New photographers have a lot to learn. That’s normal. Every journey starts with the first step. While these aren’t the ONLY 10 things beginners should know, they are 10 things that will absolutely help newbies get a better foothold on their photography. So without further ado, here’s a list of 10 things every beginning photographer should know:
I constantly hear from people who tell me they want to turn pro. They want to make a living as a photographer. Rather than tell you how hard that is, and list all the reasons why you shouldn’t turn pro, I will just share with you one simple test that can help you decide whether or not it’s something that you REALLY want to do.
It’s easily the most important lesson I learned in photography – how to make better photos by controlling the background.
I am a background fanatic. Some photographers talk non-stop about low-light performance, or color saturation or sharpness…for me it’s all about that background.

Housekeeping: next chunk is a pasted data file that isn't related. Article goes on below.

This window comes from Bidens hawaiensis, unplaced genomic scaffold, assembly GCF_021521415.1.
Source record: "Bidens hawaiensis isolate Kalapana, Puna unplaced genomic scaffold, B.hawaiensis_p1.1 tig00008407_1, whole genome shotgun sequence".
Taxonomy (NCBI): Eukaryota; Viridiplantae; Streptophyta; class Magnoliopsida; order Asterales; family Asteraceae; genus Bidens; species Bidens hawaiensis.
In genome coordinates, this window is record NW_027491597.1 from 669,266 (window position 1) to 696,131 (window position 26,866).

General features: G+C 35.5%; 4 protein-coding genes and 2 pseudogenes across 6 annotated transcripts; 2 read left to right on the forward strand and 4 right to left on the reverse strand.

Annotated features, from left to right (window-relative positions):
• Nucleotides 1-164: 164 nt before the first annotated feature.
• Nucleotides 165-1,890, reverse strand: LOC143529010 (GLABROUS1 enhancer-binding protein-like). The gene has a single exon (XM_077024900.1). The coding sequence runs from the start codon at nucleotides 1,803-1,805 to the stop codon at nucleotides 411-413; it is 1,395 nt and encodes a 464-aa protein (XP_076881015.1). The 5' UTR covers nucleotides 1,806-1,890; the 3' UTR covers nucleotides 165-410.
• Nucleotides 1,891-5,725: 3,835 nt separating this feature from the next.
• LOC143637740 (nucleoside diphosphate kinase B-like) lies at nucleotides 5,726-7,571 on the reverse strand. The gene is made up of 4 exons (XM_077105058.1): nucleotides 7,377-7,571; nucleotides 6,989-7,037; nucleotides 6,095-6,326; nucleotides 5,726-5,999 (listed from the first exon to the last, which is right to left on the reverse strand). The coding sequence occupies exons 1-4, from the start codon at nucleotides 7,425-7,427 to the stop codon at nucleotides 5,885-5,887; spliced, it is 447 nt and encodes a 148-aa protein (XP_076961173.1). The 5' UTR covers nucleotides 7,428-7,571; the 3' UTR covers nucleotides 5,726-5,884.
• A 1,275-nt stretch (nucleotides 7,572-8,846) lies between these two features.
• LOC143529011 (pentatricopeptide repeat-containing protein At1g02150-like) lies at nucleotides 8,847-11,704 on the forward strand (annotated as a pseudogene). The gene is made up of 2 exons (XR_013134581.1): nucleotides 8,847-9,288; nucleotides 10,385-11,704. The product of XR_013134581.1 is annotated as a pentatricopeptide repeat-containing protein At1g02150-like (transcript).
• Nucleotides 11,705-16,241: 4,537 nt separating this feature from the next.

I am a photographer who shoots what he sees, regardless of frame size, etc. But I do “see” better in 4:3 aspect ratio (also known as (1.33/1.37) than I do the more traditional 3:2 aspect ratio.
All Micro Four Thirds cameras, including my Olympus OM-D E-M1X, offer the 4:3 aspect ratio as their native choice.
I am a bird photographer and that means I have one very large group of people who hate my guts. The hard-core birders. These people don’t do bird photography. They merely watch birds – i.e., birdwatching. They are convinced that bird photographers are evil and that we are somehow out there harming birds. Most of them are sincere. Some of them are like the cranky old guy who runs your homeowner’s association and who lives to “catch” you violating the rules. Wannabe bird cops I call them.
The highest compliment I can pay a photographer goes something like this…
“I saw a photo on Facebook and instantly knew that it was yours.”
If you have a recognizable style. . . If you have developed and perfected a particular approach to photography over a prolonged period of time. . .If you have mastered a type of photography to the point where you are a true subject matter expert, then you have a body of work.
Music Is the Space Between the Notes
(Yes this is applies to photography too)
French composer Claude Debussy famously said, “Music is the space between the notes.” It’s a reminder that art sometimes relies on the space around it to shine.
Without that space, there is only noise, clutter, and chaos. Photographers who ascend to the heights of their craft intuitively know this, even if they cannot articulate why.